Cost Benefits of IRS Go beyond Malaria Reduction

The PMI AIRS Project Provides Income-Opportunities for Women

In the small village of Chitakatira in Zimbabwe’s eastern Manicaland Province, Tsitsi Kupangwa has worked as a community health volunteer (CHV) for the past nine years, relying on her income through farming to support her family. Yet several years of drought have resulted in low yields and limited income. Despite bumper crops in 2017, ongoing cash shortages in Zimbabwe have led to dwindling sales. People simply don’t have the cash to buy her crops. As a result, she and her husband struggled to provide for their four children. Although she has been able to trade her produce for some goods, many other goods and services, such as education fees for her children, require cash.

Tsitsi Kupangwa was first hired by the PMI AIRS Project in 2015. Since then, she’s been promoted twice and now serves as a team leader, supervising four IRS spray operators. The income she earns is providing much needed cash for her family. Photo: Lena Kolyada

In 2015, when Tsitsi heard about employment opportunities with the U.S. President’s Malaria Initiative (PMI) Africa Indoor Residual Spraying (AIRS) Project, she applied in hopes of generating extra income. It was a win-win situation when she was hired as a washer for the Mutare District spray campaign. With a high school education and her experience as a CHV, Tsitsi was soon recognized as an asset by the district indoor residual spraying (IRS) coordinators. Within the same year, Tsitsi was promoted to be a spray operator when district IRS coordinators asked her to replace an underperforming spray operator. She became one of the most productive spray operators in the district. Tsitsi uses her skills and experience as a community health volunteer and the IRS training she received through the project to change the attitudes and behavior of community members who resist having their homes sprayed.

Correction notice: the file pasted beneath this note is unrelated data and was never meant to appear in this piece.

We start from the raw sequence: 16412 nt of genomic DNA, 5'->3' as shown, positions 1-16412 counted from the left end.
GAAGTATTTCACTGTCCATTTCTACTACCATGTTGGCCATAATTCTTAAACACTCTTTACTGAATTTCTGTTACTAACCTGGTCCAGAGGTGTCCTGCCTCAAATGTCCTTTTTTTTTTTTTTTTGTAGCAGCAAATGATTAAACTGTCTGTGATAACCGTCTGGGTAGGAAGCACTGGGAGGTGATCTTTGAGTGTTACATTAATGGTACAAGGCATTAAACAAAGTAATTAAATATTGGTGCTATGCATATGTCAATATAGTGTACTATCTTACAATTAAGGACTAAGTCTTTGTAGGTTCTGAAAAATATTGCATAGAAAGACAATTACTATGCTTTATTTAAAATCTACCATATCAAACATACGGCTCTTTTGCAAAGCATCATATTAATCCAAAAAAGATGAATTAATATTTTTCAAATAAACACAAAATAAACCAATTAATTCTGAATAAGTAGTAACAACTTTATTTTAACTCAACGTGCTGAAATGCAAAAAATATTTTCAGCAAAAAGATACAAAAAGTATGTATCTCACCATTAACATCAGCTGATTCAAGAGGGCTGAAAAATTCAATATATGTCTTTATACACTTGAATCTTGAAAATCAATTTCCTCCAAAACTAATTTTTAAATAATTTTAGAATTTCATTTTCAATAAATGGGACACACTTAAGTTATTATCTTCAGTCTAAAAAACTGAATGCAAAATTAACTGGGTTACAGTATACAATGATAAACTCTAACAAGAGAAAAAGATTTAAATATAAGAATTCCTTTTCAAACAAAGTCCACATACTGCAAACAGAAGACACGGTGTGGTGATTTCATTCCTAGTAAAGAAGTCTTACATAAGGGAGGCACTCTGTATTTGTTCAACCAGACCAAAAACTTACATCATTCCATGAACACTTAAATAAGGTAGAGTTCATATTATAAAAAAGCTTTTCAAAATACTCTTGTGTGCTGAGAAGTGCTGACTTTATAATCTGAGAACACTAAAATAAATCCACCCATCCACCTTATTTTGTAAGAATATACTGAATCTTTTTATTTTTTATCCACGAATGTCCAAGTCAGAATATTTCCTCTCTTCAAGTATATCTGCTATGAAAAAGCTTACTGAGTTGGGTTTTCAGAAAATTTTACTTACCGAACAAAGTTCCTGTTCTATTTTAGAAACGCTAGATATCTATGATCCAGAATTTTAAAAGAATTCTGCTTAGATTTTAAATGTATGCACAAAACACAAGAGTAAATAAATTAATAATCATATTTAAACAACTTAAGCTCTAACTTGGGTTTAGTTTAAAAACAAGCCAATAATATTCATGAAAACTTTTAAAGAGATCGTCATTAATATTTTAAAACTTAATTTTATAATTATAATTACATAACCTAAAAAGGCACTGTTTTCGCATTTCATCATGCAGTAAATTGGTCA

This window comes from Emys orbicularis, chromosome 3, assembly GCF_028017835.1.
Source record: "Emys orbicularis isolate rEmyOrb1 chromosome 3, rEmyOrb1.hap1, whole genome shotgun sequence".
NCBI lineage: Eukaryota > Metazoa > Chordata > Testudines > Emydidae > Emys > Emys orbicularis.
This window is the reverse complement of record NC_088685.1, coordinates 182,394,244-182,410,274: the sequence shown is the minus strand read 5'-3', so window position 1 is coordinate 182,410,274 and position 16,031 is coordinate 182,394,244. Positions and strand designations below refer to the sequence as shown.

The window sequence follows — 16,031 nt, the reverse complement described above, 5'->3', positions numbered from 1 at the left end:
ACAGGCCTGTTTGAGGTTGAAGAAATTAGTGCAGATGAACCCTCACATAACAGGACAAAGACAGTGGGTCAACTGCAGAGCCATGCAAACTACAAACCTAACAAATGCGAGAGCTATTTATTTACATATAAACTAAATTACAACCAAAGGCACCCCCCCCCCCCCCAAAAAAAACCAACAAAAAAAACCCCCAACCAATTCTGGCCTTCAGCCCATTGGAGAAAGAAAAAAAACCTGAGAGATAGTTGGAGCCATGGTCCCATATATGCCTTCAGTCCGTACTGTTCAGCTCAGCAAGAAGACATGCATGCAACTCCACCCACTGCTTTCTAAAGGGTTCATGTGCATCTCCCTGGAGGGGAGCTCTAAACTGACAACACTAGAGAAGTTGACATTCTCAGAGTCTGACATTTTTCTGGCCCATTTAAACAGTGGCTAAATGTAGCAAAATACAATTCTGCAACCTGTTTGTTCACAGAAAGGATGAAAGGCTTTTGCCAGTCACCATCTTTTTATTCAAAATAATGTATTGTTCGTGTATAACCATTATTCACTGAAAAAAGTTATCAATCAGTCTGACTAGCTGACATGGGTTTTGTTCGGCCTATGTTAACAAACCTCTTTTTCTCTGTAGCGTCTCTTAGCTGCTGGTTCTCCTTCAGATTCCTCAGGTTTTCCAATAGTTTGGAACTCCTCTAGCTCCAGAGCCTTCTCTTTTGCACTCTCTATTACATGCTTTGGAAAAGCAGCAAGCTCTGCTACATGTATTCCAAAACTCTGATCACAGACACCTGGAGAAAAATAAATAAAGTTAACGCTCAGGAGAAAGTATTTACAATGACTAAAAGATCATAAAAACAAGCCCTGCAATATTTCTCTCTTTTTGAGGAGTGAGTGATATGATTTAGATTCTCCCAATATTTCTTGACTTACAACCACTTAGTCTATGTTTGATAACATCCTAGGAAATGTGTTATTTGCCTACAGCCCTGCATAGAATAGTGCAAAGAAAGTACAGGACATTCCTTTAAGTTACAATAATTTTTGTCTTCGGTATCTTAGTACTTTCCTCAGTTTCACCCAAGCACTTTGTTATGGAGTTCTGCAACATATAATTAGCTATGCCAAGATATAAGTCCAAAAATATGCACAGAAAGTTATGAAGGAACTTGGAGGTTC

The following year, Tsitsi continued to rise the ranks, training as an IRS team leader who manages and supervises a team of four spray operators. Her work with IRS has really paid off. With the PMI AIRS Project’s eco-cash mobile payments, Tsitsi receives her income through her mobile phone. The mobile payments allow her to send the money electronically to pay for her children’s exam fees and to buy more seeds for her crops. As Zimbabwe’s cash crisis continues, the mobile payments ensure she can use her earned income immediately rather than having to stand in long lines at banks to cash a paycheck.

Tsitsi said that she will continue to work for the program because of the importance of protecting communities from malaria and because of the extra income she earns for her family.

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